Home News Local News Local Democratic leader remembered as educator, family man

Local Democratic leader remembered as educator, family man

Tim Raftery and his wife Sonia at his last family reunion in Clearwater Beach, Florida. (Submitted Photo)

Copyright © 2021 Roswell Daily Record

If you knew Tim Raftery at all, there were three things you knew about him.

Tim Raftery, right, with his wife Sonia and their grandson Andrew at the annual Buddy Walk representing the Drew Crew. (Submitted Photo)

The first was his dedication to the advancement of the Democratic Party in New Mexico. The second was that, if you saw him walking toward you with one of his trademark smiles, you may as well clear your day-planner for a couple of hours, you were about to learn something. The third was that he was devoted to his family.

Tim passed away at his home Tuesday morning at the far-too-young age of 68.

Amanda Gattis, a friend of Tim and his wife, Sonia, remembered his dedication to the party.

“He called every month to remind everyone about the meetings,” Gattis said, “and, every event we had, he was there working it. I don’t think 10 people could replace all he did.”

Support Local Journalism
Subscribe to the Roswell Daily Record today.

Tim and Sonia met in 1981.

“He was a science teacher,” Sonia said, “and I was a kindergarten teacher in Santa Rosa. We were a case of opposites attracting. We constantly challenged each other, but, after a month of dating, we both knew this was it.

“We got married in Hawaii at the Iao Needle on Maui in 1985 ,and we returned for our 25th anniversary in 2010,” Sonia said. “I wore the same dress. He wanted to do that so badly. He was a man of tradition and very much a romantic. He would often bring me flowers.”

Raftery grew up in the U.S. Army, traveling with his parents.

“He was an Army brat,” Sonia said. “His father was Col. Paul H. Raftery, and he moved to many parts of the world. Tim once told me he felt at home at Epcot Center in Florida because many of the countries he had lived in were featured there.”

Raftery came from a large family.

“He had a sister, Sheila Raftery in Florida,” Sonia said, “a brother, Patrick Raftery and a sister-in-law, Marjory, in Florida; a sister, Nora Wipple and brother-in-law, Bob, in Kentucky; a sister, Norma Alhskog, and a brother, Michael Raftery, in Albuquerque; and he had a brother, Paul Raftery, who lived in Washington, D.C., who died in an accident in the early ‘80s.”

As a small child, Raftery contracted polio. His physician was Dr. Jonas Salk, the inventor of the polio vaccine. Tim recovered fully and never looked back.

Learning was Raftery’s greatest passion.

“He spoke four languages and understood Russian but couldn’t speak it,” Sonia said. “He was always reading. He lived to learn. He would read a mystery novel sometimes but, when he was reading to learn, it was like he was in a different world.”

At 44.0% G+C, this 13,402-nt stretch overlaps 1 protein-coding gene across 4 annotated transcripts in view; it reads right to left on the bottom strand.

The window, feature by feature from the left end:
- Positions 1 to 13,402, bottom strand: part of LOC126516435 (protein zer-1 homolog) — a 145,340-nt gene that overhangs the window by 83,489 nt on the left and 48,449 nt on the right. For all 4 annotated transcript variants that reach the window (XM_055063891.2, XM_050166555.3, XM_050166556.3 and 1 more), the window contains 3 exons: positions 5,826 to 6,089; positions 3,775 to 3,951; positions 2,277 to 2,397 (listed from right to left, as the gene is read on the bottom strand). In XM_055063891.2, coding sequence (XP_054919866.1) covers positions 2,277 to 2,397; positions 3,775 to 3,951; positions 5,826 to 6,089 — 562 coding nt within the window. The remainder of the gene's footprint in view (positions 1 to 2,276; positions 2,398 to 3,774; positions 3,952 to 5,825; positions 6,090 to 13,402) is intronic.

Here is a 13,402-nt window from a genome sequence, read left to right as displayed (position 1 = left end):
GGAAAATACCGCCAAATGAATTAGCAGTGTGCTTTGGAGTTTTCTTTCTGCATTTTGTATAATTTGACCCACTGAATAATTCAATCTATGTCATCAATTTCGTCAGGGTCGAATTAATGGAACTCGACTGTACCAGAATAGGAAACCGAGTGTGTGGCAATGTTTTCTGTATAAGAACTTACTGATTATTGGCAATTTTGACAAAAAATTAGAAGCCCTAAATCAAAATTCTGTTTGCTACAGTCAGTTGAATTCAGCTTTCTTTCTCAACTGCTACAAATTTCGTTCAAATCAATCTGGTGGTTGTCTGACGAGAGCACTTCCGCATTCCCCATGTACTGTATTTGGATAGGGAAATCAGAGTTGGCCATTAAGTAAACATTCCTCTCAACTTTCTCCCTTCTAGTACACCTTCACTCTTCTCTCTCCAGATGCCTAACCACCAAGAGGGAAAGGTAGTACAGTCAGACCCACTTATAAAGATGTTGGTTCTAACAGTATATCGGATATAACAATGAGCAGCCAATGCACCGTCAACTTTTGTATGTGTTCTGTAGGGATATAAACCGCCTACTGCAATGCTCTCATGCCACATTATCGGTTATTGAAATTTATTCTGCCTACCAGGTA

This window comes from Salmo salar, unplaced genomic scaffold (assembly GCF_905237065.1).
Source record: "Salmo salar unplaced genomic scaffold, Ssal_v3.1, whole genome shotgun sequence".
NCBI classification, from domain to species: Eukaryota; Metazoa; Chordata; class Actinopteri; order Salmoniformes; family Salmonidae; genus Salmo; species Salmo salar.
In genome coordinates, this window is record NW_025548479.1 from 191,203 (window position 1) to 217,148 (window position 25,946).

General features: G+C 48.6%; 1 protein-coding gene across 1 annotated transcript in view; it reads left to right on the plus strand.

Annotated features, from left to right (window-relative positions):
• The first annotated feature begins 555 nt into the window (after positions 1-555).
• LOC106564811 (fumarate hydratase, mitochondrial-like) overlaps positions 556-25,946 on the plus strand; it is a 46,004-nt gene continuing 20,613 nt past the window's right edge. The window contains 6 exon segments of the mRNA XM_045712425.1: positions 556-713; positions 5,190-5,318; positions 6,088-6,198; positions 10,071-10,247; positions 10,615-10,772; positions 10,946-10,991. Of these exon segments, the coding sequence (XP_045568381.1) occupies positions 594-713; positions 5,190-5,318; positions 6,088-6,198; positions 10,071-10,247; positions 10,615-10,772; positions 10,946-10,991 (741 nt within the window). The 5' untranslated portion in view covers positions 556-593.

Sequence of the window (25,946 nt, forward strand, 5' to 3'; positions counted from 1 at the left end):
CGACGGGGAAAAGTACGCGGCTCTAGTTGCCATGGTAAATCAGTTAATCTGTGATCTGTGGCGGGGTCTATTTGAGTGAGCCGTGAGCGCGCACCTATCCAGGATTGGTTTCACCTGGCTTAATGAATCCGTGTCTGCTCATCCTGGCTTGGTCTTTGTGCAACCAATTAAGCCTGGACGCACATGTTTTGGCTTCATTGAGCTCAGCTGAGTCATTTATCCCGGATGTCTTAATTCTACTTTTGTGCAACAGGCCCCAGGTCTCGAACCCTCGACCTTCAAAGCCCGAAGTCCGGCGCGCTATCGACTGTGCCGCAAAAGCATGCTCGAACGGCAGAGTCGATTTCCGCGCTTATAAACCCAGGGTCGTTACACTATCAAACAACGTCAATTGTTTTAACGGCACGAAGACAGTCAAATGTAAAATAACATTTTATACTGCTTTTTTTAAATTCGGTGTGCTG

He went from Joliet Catholic Academy in Illinois to the University of Illinois.

“He graduated from the University of Illinois with a degree in finance,” Sonia said. “He got his bachelor’s. After that, he took a tour to Brazil. He lived in Brazil and traveled in South America for two-and-a-half years. Then he came to New Mexico and got his master’s, and got an Ed.D. at the University of New Mexico.

Raftery made good use of his doctorate.

“He was superintendent in Lake Arthur,” Sonia said, “and he was superintendent in Mosquero, up in Harding County.”

He briefly left K12 education, but that didn’t last.

“He left public schools and went to ENMU-Roswell as a registrar,” she said. “He wanted to get back into the classroom. He went to Artesia and taught there for 14 years. He had many endorsements, so he taught many different classes. He was a DECA teacher who took his students to nationals where they won many times over the years. He taught history. He was a real history buff.”

Raftery had a special bond with his grandson, Andrew, who was born with Down Syndrome.

“He loved his grandchildren,” Sonia said. “His life totally changed when that little boy was born. Andrew is 7 now, so he had a good seven years with his grandfather.”

Along with his wife, Tim leaves behind a daughter, Eliza Romero, and her husband, Mike Romero, along with their children Adezra and Andrew. He also had a son, Hiram Morales, and his daughter, Amayah Morales.

Sonia put his devotion to family concisely.

“He was wonderful,” Sonia said. “He took care of us. He was my rock.”

Raftery’s friends were people who could challenge him, make him think and spar with him. One of his closest friends, Tim Cusack remembered him.

“He was articulate, witty, had a good sense of humor,” Cusack said. “You could push him. We’d laugh and we’d both back off of our political positions. He had a good analytical mind. We’d joke about literature and quotes.”

Cusack remembered a time when Tim got him to do something he never expected to do.

“He talked me into representing a Democrat in a recount vote (in 2010), which was fun because he’d lost by two votes and when we’d got it corrected, he’d lost by one.”

Cusack remembered Raftery as a good and true friend.

“He was very dependable,” Cusack said. “He wasn’t intrusive. If you asked for advice, he’d give it to you. You may not like it, but he gave it to you.”

There will be a viewing and Rosary Friday at 7 p.m. at Anderson-Bethany Funeral Home, 2609 S. Main St.. On Saturday, there will be a viewing and Rosary at 11:20 a.m. followed by a Mass at noon, which will be held at Assumption Church, 2808 N. Kentucky Ave. Services will be led by his friend Fr. Joseph Pacquing.